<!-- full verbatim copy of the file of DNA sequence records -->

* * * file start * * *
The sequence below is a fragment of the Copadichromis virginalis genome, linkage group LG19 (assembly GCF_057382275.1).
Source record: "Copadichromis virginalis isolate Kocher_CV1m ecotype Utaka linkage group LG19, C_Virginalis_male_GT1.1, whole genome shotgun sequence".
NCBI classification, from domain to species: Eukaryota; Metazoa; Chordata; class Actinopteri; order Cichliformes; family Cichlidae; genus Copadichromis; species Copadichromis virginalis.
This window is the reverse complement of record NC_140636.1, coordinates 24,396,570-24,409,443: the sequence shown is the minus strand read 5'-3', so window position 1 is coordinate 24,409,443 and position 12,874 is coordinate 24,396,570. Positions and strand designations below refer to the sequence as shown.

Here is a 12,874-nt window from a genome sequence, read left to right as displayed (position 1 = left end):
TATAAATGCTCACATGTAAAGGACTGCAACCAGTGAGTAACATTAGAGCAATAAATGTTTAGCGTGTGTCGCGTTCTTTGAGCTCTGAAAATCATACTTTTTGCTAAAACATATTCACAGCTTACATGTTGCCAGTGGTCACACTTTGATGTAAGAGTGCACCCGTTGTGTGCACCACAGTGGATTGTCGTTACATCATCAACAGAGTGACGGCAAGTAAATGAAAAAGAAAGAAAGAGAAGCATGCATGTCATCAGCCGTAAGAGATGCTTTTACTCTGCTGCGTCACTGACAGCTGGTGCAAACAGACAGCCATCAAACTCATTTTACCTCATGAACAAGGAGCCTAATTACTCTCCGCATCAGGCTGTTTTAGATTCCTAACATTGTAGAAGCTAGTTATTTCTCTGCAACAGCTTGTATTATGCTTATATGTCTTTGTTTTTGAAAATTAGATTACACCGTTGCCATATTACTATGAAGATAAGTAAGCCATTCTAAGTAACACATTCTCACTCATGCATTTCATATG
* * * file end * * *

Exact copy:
The sequence below is a fragment of the Copadichromis virginalis genome, linkage group LG19 (assembly GCF_057382275.1).
Source record: "Copadichromis virginalis isolate Kocher_CV1m ecotype Utaka linkage group LG19, C_Virginalis_male_GT1.1, whole genome shotgun sequence".
NCBI classification, from domain to species: Eukaryota; Metazoa; Chordata; class Actinopteri; order Cichliformes; family Cichlidae; genus Copadichromis; species Copadichromis virginalis.
This window is the reverse complement of record NC_140636.1, coordinates 24,396,570-24,409,443: the sequence shown is the minus strand read 5'-3', so window position 1 is coordinate 24,409,443 and position 12,874 is coordinate 24,396,570. Positions and strand designations below refer to the sequence as shown.

Here is a 12,874-nt window from a genome sequence, read left to right as displayed (position 1 = left end):
TATAAATGCTCACATGTAAAGGACTGCAACCAGTGAGTAACATTAGAGCAATAAATGTTTAGCGTGTGTCGCGTTCTTTGAGCTCTGAAAATCATACTTTTTGCTAAAACATATTCACAGCTTACATGTTGCCAGTGGTCACACTTTGATGTAAGAGTGCACCCGTTGTGTGCACCACAGTGGATTGTCGTTACATCATCAACAGAGTGACGGCAAGTAAATGAAAAAGAAAGAAAGAGAAGCATGCATGTCATCAGCCGTAAGAGATGCTTTTACTCTGCTGCGTCACTGACAGCTGGTGCAAACAGACAGCCATCAAACTCATTTTACCTCATGAACAAGGAGCCTAATTACTCTCCGCATCAGGCTGTTTTAGATTCCTAACATTGTAGAAGCTAGTTATTTCTCTGCAACAGCTTGTATTATGCTTATATGTCTTTGTTTTTGAAAATTAGATTACACCGTTGCCATATTACTATGAAGATAAGTAAGCCATTCTAAGTAACACATTCTCACTCATGCATTTCATATG